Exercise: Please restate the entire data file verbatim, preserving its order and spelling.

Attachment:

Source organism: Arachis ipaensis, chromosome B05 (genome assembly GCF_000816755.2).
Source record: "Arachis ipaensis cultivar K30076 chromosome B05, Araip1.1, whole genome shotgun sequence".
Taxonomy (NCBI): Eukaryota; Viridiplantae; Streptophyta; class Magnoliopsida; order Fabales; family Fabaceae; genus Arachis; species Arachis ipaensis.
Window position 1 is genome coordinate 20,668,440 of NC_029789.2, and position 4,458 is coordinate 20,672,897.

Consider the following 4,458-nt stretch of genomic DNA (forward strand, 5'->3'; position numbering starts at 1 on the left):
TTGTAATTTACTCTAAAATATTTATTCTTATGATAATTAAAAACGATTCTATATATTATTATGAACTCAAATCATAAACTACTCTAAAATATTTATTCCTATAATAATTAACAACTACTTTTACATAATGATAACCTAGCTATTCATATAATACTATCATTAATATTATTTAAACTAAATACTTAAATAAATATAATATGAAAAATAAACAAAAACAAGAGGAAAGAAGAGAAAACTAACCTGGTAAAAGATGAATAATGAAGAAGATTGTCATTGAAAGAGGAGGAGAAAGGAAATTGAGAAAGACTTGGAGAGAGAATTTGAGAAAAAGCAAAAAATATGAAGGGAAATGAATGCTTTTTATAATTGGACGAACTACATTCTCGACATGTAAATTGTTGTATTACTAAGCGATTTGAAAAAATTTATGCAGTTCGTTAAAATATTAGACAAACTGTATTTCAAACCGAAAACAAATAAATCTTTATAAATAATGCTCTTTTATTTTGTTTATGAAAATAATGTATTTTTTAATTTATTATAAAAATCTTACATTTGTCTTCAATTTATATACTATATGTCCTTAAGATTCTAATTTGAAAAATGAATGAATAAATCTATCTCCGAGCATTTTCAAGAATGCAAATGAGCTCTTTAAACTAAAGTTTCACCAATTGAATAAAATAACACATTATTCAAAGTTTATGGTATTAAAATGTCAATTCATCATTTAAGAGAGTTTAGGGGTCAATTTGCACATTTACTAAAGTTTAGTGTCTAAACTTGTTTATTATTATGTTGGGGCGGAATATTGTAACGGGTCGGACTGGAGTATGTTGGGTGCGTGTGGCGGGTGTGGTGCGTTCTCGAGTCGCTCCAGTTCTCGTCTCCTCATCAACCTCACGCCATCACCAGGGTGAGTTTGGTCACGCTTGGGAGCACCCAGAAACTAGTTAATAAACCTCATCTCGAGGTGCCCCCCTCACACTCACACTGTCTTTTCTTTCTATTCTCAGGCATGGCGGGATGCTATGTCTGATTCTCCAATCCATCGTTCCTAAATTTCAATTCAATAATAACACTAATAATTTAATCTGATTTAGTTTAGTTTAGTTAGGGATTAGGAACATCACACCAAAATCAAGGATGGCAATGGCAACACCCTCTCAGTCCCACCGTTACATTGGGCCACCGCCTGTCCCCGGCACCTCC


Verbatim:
Source organism: Arachis ipaensis, chromosome B05 (genome assembly GCF_000816755.2).
Source record: "Arachis ipaensis cultivar K30076 chromosome B05, Araip1.1, whole genome shotgun sequence".
Taxonomy (NCBI): Eukaryota; Viridiplantae; Streptophyta; class Magnoliopsida; order Fabales; family Fabaceae; genus Arachis; species Arachis ipaensis.
Window position 1 is genome coordinate 20,668,440 of NC_029789.2, and position 4,458 is coordinate 20,672,897.

Consider the following 4,458-nt stretch of genomic DNA (forward strand, 5'->3'; position numbering starts at 1 on the left):
TTGTAATTTACTCTAAAATATTTATTCTTATGATAATTAAAAACGATTCTATATATTATTATGAACTCAAATCATAAACTACTCTAAAATATTTATTCCTATAATAATTAACAACTACTTTTACATAATGATAACCTAGCTATTCATATAATACTATCATTAATATTATTTAAACTAAATACTTAAATAAATATAATATGAAAAATAAACAAAAACAAGAGGAAAGAAGAGAAAACTAACCTGGTAAAAGATGAATAATGAAGAAGATTGTCATTGAAAGAGGAGGAGAAAGGAAATTGAGAAAGACTTGGAGAGAGAATTTGAGAAAAAGCAAAAAATATGAAGGGAAATGAATGCTTTTTATAATTGGACGAACTACATTCTCGACATGTAAATTGTTGTATTACTAAGCGATTTGAAAAAATTTATGCAGTTCGTTAAAATATTAGACAAACTGTATTTCAAACCGAAAACAAATAAATCTTTATAAATAATGCTCTTTTATTTTGTTTATGAAAATAATGTATTTTTTAATTTATTATAAAAATCTTACATTTGTCTTCAATTTATATACTATATGTCCTTAAGATTCTAATTTGAAAAATGAATGAATAAATCTATCTCCGAGCATTTTCAAGAATGCAAATGAGCTCTTTAAACTAAAGTTTCACCAATTGAATAAAATAACACATTATTCAAAGTTTATGGTATTAAAATGTCAATTCATCATTTAAGAGAGTTTAGGGGTCAATTTGCACATTTACTAAAGTTTAGTGTCTAAACTTGTTTATTATTATGTTGGGGCGGAATATTGTAACGGGTCGGACTGGAGTATGTTGGGTGCGTGTGGCGGGTGTGGTGCGTTCTCGAGTCGCTCCAGTTCTCGTCTCCTCATCAACCTCACGCCATCACCAGGGTGAGTTTGGTCACGCTTGGGAGCACCCAGAAACTAGTTAATAAACCTCATCTCGAGGTGCCCCCCTCACACTCACACTGTCTTTTCTTTCTATTCTCAGGCATGGCGGGATGCTATGTCTGATTCTCCAATCCATCGTTCCTAAATTTCAATTCAATAATAACACTAATAATTTAATCTGATTTAGTTTAGTTTAGTTAGGGATTAGGAACATCACACCAAAATCAAGGATGGCAATGGCAACACCCTCTCAGTCCCACCGTTACATTGGGCCACCGCCTGTCCCCGGCACCTCC